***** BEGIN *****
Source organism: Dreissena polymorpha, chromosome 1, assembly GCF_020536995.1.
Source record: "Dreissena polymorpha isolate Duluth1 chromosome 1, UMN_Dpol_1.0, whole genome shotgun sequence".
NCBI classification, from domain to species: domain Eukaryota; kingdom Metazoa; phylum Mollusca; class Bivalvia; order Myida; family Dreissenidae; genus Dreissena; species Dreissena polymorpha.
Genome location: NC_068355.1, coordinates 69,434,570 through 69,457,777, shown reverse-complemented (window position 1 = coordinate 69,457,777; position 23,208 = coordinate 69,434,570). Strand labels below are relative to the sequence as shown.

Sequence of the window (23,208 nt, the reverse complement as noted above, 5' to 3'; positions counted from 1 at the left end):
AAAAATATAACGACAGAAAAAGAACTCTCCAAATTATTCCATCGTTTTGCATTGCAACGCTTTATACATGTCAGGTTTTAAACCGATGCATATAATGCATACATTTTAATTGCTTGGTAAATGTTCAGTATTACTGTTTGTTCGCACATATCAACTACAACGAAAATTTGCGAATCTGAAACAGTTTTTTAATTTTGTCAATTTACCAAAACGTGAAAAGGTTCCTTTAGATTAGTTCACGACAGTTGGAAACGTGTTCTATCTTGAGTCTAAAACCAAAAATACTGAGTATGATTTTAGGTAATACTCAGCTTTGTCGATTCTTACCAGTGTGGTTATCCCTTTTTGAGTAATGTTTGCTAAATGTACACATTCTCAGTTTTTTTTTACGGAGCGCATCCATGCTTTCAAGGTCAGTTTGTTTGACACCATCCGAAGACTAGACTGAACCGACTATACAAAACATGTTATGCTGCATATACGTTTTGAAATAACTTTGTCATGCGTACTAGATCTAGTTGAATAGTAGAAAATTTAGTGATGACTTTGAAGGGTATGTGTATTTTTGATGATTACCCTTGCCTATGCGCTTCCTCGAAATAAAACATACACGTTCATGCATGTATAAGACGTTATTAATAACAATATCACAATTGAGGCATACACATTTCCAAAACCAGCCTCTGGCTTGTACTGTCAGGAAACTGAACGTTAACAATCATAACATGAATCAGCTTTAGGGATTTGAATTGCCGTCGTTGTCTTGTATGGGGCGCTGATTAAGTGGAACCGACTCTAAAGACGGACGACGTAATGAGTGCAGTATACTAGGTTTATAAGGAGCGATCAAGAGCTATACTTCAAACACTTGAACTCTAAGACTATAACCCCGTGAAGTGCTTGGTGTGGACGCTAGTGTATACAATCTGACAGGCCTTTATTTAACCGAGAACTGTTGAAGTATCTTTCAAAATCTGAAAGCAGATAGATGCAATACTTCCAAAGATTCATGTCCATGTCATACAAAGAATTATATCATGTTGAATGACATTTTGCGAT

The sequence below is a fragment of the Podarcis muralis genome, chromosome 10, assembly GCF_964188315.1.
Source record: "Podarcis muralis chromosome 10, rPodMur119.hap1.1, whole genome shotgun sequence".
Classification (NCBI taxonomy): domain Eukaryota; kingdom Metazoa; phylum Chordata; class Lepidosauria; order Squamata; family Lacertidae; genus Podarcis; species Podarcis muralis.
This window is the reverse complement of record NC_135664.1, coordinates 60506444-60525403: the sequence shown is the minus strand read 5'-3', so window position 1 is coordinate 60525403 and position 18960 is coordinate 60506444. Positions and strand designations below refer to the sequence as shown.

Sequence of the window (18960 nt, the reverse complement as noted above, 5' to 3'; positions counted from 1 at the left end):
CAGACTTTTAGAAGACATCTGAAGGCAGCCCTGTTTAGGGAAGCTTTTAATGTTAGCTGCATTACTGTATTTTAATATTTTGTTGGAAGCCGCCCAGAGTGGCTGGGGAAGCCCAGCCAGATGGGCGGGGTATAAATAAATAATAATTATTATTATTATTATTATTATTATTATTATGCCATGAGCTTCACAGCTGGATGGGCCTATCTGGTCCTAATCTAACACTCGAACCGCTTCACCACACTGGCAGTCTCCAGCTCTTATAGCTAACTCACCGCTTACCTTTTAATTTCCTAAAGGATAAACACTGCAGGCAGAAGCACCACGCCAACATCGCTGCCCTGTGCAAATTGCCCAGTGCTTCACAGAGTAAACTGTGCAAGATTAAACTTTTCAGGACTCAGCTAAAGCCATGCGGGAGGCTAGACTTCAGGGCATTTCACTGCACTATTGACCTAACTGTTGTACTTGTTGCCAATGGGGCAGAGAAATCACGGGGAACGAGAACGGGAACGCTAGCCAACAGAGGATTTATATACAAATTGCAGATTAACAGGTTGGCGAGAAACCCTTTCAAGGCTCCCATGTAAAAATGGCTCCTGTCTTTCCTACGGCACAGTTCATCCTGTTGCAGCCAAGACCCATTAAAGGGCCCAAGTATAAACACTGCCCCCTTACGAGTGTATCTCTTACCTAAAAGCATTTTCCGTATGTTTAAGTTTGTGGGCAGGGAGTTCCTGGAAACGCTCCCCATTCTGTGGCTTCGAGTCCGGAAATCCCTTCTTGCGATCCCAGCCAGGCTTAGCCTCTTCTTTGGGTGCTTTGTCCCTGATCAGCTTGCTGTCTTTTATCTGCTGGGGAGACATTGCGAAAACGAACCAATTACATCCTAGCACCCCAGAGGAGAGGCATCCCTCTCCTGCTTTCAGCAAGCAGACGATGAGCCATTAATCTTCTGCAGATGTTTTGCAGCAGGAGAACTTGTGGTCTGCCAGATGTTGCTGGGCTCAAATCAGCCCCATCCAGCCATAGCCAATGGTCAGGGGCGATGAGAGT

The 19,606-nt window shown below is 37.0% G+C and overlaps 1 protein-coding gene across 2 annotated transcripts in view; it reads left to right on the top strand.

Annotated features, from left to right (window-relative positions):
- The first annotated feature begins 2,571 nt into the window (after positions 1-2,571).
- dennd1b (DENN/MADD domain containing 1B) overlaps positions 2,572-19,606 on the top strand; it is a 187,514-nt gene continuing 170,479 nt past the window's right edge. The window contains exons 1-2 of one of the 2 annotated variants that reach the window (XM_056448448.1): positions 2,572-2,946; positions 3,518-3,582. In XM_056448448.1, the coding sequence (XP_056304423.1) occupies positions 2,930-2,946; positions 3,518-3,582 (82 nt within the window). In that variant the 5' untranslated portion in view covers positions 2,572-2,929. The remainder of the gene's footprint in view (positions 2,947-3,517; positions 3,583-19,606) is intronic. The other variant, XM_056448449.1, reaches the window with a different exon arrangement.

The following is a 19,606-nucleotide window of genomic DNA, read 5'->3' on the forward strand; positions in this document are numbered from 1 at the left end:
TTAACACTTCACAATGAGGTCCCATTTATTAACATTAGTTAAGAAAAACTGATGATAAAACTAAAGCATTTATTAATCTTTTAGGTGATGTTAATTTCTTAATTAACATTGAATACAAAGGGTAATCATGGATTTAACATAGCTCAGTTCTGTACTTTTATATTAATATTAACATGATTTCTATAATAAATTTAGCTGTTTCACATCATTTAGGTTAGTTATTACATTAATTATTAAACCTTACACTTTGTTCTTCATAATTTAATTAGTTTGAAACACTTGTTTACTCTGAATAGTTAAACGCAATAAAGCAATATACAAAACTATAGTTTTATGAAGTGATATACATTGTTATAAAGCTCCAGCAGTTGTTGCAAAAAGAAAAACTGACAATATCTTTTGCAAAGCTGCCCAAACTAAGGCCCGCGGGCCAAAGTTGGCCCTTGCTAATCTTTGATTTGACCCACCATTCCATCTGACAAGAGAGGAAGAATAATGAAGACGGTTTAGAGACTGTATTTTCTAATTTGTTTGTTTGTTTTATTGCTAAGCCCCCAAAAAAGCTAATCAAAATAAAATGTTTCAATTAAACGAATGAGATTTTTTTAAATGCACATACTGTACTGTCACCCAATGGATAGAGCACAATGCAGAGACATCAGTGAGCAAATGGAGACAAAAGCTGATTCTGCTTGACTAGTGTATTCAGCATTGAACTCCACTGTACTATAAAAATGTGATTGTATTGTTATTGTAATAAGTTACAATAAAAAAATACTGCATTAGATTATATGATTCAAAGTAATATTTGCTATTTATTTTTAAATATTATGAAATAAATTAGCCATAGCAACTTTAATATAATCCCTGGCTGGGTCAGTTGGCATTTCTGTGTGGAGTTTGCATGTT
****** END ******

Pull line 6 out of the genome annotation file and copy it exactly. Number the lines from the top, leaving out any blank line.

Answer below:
AAAAATATAACGACAGAAAAAGAACTCTCCAAATTATTCCATCGTTTTGCATTGCAACGCTTTATACATGTCAGGTTTTAAACCGATGCATATAATGCATACATTTTAATTGCTTGGTAAATGTTCAGTATTACTGTTTGTTCGCACATATCAACTACAACGAAAATTTGCGAATCTGAAACAGTTTTTTAATTTTGTCAATTTACCAAAACGTGAAAAGGTTCCTTTAGATTAGTTCACGACAGTTGGAAACGTGTTCTATCTTGAGTCTAAAACCAAAAATACTGAGTATGATTTTAGGTAATACTCAGCTTTGTCGATTCTTACCAGTGTGGTTATCCCTTTTTGAGTAATGTTTGCTAAATGTACACATTCTCAGTTTTTTTTTACGGAGCGCATCCATGCTTTCAAGGTCAGTTTGTTTGACACCATCCGAAGACTAGACTGAACCGACTATACAAAACATGTTATGCTGCATATACGTTTTGAAATAACTTTGTCATGCGTACTAGATCTAGTTGAATAGTAGAAAATTTAGTGATGACTTTGAAGGGTATGTGTATTTTTGATGATTACCCTTGCCTATGCGCTTCCTCGAAATAAAACATACACGTTCATGCATGTATAAGACGTTATTAATAACAATATCACAATTGAGGCATACACATTTCCAAAACCAGCCTCTGGCTTGTACTGTCAGGAAACTGAACGTTAACAATCATAACATGAATCAGCTTTAGGGATTTGAATTGCCGTCGTTGTCTTGTATGGGGCGCTGATTAAGTGGAACCGACTCTAAAGACGGACGACGTAATGAGTGCAGTATACTAGGTTTATAAGGAGCGATCAAGAGCTATACTTCAAACACTTGAACTCTAAGACTATAACCCCGTGAAGTGCTTGGTGTGGACGCTAGTGTATACAATCTGACAGGCCTTTATTTAACCGAGAACTGTTGAAGTATCTTTCAAAATCTGAAAGCAGATAGATGCAATACTTCCAAAGATTCATGTCCATGTCATACAAAGAATTATATCATGTTGAATGACATTTTGCGAT